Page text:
An example degraded marsh that has a large stand of Phragmites and hydrologic restriction
An example degraded marsh that has a large stand of Phragmites and hydrologic restriction
Courtesy: Save The Bay

Degraded Salt Marsh
Today many of us would be surprised to learn how extensively salt marshes and other wetland types used to occur in Rhode Island. For instance, Providence was one area where salt marshes were prevalent and have since been filled in to make way for population centers. Obviously, areas such as these cannot be reclaimed as salt marsh habitats. But there are other sites in our watersheds where tidal flows have been restricted, invasive plants are taking over, and sedimentation is changing the hydrology of the marsh. These types of impacts to a salt marsh result in lower biodiversity, a decrease in flood abatement and erosion benefits, and provide potential mosquito breeding habitats.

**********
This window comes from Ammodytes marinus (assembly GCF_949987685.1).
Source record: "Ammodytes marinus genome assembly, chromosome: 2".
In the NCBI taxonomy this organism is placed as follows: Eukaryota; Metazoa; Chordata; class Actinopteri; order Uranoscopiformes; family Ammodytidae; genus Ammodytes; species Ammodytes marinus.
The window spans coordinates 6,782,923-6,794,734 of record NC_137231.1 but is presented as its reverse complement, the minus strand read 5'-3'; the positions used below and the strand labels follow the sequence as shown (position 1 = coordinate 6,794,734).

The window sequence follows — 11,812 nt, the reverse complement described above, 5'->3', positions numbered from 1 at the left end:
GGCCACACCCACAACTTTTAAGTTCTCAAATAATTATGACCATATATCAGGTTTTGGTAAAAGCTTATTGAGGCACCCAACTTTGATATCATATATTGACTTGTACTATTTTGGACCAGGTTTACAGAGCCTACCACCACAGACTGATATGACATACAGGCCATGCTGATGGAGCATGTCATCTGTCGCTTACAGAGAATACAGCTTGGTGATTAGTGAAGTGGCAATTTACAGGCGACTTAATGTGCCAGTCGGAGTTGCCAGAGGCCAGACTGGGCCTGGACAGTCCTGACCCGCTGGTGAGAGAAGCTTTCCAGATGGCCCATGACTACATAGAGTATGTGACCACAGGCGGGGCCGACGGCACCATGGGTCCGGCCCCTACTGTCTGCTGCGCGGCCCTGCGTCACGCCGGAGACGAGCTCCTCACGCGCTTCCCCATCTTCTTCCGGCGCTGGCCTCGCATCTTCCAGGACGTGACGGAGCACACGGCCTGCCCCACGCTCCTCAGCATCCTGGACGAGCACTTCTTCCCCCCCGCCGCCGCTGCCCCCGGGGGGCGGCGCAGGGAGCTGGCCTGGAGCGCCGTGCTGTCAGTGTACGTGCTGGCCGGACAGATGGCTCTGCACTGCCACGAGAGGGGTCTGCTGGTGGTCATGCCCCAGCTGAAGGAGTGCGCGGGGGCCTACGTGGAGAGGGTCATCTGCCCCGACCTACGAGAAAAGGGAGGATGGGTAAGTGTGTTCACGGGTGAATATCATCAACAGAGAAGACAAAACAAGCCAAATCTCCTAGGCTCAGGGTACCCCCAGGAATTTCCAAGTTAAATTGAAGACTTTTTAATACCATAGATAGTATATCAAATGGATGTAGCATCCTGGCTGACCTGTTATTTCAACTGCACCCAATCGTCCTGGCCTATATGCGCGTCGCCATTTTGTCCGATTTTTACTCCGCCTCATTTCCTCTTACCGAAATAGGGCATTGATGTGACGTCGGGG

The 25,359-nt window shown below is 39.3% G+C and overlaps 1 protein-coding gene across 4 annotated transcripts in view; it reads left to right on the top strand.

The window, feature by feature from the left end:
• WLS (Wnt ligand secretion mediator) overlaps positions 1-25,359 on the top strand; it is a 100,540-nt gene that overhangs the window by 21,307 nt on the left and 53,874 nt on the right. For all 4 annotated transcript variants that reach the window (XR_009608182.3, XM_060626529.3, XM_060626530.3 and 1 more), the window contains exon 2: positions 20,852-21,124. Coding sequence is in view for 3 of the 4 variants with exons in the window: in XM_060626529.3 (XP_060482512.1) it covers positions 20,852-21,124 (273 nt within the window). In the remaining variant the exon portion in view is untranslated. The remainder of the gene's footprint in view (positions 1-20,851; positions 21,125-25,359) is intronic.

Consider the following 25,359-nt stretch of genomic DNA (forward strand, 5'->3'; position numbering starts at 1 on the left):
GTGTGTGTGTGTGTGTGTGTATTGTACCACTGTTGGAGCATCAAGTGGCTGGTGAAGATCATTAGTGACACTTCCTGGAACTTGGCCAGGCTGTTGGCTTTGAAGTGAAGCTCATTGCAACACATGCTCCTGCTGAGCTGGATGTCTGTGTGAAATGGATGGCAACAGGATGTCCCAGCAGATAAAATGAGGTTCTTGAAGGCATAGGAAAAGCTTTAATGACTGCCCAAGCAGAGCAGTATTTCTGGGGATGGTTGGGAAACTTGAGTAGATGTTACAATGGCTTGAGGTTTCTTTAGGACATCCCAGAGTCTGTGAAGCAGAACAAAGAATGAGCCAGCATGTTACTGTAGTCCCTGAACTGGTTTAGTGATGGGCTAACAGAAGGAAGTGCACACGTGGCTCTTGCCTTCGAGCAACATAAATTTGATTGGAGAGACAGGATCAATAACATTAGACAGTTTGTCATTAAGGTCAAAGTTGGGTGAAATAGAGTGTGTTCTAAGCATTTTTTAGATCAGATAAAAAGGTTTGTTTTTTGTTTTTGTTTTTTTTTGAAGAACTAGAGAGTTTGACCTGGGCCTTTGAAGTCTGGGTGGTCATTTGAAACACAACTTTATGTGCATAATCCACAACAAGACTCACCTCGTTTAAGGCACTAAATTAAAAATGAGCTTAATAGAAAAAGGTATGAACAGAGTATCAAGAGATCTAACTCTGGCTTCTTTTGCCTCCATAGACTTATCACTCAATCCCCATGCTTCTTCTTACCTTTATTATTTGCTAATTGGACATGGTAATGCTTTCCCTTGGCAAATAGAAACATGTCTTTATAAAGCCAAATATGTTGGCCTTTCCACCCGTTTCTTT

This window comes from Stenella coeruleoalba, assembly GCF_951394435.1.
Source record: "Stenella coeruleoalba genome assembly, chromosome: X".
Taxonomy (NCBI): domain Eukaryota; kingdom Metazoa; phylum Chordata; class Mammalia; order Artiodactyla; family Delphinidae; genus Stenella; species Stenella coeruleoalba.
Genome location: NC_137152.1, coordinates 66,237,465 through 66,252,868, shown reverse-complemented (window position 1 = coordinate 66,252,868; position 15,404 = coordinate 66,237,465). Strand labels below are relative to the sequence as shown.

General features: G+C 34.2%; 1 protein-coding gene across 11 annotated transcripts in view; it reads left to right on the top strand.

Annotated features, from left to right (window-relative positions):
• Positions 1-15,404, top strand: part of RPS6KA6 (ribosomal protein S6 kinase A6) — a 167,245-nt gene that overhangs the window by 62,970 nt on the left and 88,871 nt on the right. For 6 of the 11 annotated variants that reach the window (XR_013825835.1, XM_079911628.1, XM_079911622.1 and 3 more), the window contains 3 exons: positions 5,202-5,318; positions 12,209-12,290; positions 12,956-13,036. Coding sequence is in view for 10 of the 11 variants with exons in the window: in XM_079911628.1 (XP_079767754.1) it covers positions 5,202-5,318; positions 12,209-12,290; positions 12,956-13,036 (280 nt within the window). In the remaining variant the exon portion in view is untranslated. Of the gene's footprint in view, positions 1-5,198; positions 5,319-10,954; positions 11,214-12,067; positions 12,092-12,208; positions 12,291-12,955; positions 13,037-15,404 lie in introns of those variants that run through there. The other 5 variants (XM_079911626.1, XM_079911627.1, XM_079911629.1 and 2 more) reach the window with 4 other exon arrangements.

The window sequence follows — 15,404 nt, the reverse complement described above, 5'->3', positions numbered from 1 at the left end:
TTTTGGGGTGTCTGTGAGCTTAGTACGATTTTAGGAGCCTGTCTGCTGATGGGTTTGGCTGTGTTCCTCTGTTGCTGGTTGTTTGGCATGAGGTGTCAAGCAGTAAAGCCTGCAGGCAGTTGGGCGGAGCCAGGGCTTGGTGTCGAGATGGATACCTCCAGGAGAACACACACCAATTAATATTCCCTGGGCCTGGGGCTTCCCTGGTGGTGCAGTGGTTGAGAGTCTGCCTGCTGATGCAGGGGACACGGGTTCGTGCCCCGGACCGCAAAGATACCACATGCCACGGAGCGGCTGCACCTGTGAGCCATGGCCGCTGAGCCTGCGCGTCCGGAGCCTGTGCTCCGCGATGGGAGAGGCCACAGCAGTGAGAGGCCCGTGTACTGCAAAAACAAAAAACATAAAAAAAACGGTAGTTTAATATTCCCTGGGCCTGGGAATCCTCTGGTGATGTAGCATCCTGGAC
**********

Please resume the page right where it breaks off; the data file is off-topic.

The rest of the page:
Salt Marsh Restoration

As early as the 1950s, studies had shown that changes to the tidal flushing, or hydrology, of a salt marsh would degrade its quality as habitat, and that the restoration of historic hydrology could restore the habitat value of the marsh. In New England, where many salt marshes have been hydrologically altered by road and dike construction, dredged material disposal, and ditching, salt marshes have been a major focus of coastal habitat restoration efforts. Looking back on these projects after a decade or more, many of them have been very successful. The science and technology of salt marsh restoration are becoming fairly well established.

Salt marshes are complexes of specialized plants and animals living in a low-energy, intertidal environment. Hydrology, the precise way in which the marsh is flooded by the tide, dictates which species can survive in any particular part of the marsh, and therefore defines the entire marsh ecosystem.